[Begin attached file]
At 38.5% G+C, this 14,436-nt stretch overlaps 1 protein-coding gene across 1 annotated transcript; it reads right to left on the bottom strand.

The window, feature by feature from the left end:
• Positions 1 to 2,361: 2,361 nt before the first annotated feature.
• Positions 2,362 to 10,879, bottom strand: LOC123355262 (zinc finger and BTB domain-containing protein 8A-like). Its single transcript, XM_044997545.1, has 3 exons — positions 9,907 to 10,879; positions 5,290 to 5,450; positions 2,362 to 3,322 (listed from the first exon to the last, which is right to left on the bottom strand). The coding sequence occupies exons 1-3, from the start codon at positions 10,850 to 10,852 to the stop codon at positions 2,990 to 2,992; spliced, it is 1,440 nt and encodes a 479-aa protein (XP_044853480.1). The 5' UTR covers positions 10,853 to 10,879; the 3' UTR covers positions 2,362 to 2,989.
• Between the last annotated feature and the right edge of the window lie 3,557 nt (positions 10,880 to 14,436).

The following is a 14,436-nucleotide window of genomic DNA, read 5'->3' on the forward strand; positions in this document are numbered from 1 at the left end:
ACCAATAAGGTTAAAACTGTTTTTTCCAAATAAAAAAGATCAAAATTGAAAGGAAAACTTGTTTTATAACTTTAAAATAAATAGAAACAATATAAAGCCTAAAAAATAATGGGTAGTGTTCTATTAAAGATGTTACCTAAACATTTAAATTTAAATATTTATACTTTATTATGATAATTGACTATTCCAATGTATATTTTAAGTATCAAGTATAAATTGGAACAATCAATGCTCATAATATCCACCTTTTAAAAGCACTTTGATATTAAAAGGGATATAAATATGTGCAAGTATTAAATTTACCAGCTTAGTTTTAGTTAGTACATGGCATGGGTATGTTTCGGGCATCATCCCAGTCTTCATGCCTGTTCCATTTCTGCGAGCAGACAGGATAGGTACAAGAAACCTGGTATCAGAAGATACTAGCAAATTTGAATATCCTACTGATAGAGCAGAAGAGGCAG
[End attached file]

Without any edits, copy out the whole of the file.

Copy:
At 38.5% G+C, this 14,436-nt stretch overlaps 1 protein-coding gene across 1 annotated transcript; it reads right to left on the bottom strand.

The window, feature by feature from the left end:
• Positions 1 to 2,361: 2,361 nt before the first annotated feature.
• Positions 2,362 to 10,879, bottom strand: LOC123355262 (zinc finger and BTB domain-containing protein 8A-like). Its single transcript, XM_044997545.1, has 3 exons — positions 9,907 to 10,879; positions 5,290 to 5,450; positions 2,362 to 3,322 (listed from the first exon to the last, which is right to left on the bottom strand). The coding sequence occupies exons 1-3, from the start codon at positions 10,850 to 10,852 to the stop codon at positions 2,990 to 2,992; spliced, it is 1,440 nt and encodes a 479-aa protein (XP_044853480.1). The 5' UTR covers positions 10,853 to 10,879; the 3' UTR covers positions 2,362 to 2,989.
• Between the last annotated feature and the right edge of the window lie 3,557 nt (positions 10,880 to 14,436).

The following is a 14,436-nucleotide window of genomic DNA, read 5'->3' on the forward strand; positions in this document are numbered from 1 at the left end:
ACCAATAAGGTTAAAACTGTTTTTTCCAAATAAAAAAGATCAAAATTGAAAGGAAAACTTGTTTTATAACTTTAAAATAAATAGAAACAATATAAAGCCTAAAAAATAATGGGTAGTGTTCTATTAAAGATGTTACCTAAACATTTAAATTTAAATATTTATACTTTATTATGATAATTGACTATTCCAATGTATATTTTAAGTATCAAGTATAAATTGGAACAATCAATGCTCATAATATCCACCTTTTAAAAGCACTTTGATATTAAAAGGGATATAAATATGTGCAAGTATTAAATTTACCAGCTTAGTTTTAGTTAGTACATGGCATGGGTATGTTTCGGGCATCATCCCAGTCTTCATGCCTGTTCCATTTCTGCGAGCAGACAGGATAGGTACAAGAAACCTGGTATCAGAAGATACTAGCAAATTTGAATATCCTACTGATAGAGCAGAAGAGGCAG